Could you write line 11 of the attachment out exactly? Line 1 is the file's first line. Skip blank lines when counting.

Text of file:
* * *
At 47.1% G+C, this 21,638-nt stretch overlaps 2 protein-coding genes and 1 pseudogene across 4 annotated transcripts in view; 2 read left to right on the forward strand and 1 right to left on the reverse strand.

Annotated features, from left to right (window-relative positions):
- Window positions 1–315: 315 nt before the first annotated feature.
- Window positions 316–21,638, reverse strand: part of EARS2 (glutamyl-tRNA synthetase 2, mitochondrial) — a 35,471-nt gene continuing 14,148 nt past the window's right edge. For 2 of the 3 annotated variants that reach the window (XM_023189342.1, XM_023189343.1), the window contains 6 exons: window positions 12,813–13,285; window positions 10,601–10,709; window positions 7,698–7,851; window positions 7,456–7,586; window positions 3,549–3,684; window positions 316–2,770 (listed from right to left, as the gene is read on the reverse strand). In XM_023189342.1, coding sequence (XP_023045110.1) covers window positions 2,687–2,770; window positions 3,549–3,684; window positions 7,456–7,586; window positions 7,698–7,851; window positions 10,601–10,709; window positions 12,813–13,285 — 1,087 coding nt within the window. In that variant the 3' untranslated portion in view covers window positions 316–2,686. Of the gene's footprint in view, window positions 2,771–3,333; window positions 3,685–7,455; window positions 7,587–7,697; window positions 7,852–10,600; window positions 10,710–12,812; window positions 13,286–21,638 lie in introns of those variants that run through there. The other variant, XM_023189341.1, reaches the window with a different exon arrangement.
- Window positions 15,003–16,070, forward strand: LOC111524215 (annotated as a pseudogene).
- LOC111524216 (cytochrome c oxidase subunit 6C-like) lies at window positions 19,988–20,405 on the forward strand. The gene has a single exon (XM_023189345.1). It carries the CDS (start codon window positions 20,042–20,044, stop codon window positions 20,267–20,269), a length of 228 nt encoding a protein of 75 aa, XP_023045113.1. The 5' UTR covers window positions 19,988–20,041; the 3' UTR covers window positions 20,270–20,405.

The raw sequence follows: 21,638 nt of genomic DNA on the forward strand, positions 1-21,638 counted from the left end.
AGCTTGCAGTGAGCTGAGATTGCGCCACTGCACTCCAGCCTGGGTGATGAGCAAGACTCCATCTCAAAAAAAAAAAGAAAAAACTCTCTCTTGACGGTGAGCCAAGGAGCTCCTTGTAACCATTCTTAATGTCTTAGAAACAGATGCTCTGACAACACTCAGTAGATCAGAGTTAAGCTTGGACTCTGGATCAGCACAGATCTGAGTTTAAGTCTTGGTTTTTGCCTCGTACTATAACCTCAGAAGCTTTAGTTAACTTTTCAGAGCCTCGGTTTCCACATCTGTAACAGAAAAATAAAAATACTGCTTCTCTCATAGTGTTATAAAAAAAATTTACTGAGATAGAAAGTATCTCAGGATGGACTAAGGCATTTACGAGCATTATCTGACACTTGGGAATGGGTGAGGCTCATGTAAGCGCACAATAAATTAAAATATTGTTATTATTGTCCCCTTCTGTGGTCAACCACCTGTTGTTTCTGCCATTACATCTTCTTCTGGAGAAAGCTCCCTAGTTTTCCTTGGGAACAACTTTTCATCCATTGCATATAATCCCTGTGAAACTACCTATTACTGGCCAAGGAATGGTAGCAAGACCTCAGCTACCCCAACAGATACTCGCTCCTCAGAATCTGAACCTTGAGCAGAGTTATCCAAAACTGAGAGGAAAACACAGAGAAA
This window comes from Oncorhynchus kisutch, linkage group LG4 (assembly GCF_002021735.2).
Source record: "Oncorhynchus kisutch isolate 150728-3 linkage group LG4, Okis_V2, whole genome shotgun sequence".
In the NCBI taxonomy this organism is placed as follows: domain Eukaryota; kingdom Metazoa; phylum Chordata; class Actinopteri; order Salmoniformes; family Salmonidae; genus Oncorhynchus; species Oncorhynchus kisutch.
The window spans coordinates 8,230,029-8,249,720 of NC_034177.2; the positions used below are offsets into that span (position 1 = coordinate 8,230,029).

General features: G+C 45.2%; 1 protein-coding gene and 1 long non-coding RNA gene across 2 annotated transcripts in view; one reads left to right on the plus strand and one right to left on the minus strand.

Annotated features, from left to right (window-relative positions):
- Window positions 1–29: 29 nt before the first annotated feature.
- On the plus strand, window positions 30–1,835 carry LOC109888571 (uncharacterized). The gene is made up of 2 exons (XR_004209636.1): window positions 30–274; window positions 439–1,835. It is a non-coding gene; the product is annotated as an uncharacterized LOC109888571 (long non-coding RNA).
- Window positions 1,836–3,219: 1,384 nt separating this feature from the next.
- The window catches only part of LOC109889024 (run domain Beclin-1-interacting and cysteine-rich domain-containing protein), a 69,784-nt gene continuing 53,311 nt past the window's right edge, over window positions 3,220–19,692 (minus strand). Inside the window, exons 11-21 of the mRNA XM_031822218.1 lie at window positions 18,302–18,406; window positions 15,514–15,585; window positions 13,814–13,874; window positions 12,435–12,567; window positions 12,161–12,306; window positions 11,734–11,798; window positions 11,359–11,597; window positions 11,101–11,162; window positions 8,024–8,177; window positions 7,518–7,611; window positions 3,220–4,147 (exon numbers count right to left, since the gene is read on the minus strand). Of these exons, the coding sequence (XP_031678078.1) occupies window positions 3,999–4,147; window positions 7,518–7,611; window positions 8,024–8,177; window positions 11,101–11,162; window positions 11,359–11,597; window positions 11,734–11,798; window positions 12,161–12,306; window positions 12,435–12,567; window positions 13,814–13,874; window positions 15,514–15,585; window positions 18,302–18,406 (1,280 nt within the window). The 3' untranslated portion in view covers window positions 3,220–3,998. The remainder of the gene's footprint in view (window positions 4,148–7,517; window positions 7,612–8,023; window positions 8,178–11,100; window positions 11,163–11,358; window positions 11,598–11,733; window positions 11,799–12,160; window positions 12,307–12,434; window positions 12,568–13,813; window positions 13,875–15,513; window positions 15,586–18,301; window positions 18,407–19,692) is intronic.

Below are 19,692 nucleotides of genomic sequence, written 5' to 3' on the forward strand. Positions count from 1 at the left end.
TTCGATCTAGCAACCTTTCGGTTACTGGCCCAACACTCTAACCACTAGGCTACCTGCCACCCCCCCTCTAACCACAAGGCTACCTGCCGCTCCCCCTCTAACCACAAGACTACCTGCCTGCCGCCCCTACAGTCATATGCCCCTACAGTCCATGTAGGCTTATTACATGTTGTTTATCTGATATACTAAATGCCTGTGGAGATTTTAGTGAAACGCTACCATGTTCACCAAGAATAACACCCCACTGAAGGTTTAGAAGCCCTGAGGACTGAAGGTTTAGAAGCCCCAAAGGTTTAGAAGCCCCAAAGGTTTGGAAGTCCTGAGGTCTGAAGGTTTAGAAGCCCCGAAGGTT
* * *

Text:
In the NCBI taxonomy this organism is placed as follows: domain Eukaryota; kingdom Metazoa; phylum Chordata; class Actinopteri; order Salmoniformes; family Salmonidae; genus Oncorhynchus; species Oncorhynchus kisutch.